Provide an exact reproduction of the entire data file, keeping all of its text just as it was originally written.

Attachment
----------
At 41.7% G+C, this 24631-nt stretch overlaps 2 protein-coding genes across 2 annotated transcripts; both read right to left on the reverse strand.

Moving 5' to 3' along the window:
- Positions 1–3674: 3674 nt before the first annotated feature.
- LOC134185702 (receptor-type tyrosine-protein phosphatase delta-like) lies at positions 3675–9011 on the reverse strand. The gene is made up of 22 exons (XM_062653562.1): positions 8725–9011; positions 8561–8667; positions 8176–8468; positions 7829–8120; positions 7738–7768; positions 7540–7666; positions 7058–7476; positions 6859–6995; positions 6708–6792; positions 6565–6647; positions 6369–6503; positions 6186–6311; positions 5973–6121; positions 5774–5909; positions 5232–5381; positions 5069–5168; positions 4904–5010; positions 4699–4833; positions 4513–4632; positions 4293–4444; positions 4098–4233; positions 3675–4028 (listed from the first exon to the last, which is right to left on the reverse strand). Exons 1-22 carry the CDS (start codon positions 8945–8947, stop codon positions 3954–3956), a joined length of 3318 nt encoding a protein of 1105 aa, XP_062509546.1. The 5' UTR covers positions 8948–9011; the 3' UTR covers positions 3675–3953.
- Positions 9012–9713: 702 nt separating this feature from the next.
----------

At 41.7% G+C, this 24631-nt stretch overlaps 2 protein-coding genes across 2 annotated transcripts; both read right to left on the reverse strand.

Moving 5' to 3' along the window:
- Positions 1–3674: 3674 nt before the first annotated feature.
- LOC134185702 (receptor-type tyrosine-protein phosphatase delta-like) lies at positions 3675–9011 on the reverse strand. The gene is made up of 22 exons (XM_062653562.1): positions 8725–9011; positions 8561–8667; positions 8176–8468; positions 7829–8120; positions 7738–7768; positions 7540–7666; positions 7058–7476; positions 6859–6995; positions 6708–6792; positions 6565–6647; positions 6369–6503; positions 6186–6311; positions 5973–6121; positions 5774–5909; positions 5232–5381; positions 5069–5168; positions 4904–5010; positions 4699–4833; positions 4513–4632; positions 4293–4444; positions 4098–4233; positions 3675–4028 (listed from the first exon to the last, which is right to left on the reverse strand). Exons 1-22 carry the CDS (start codon positions 8945–8947, stop codon positions 3954–3956), a joined length of 3318 nt encoding a protein of 1105 aa, XP_062509546.1. The 5' UTR covers positions 8948–9011; the 3' UTR covers positions 3675–3953.
- Positions 9012–9713: 702 nt separating this feature from the next.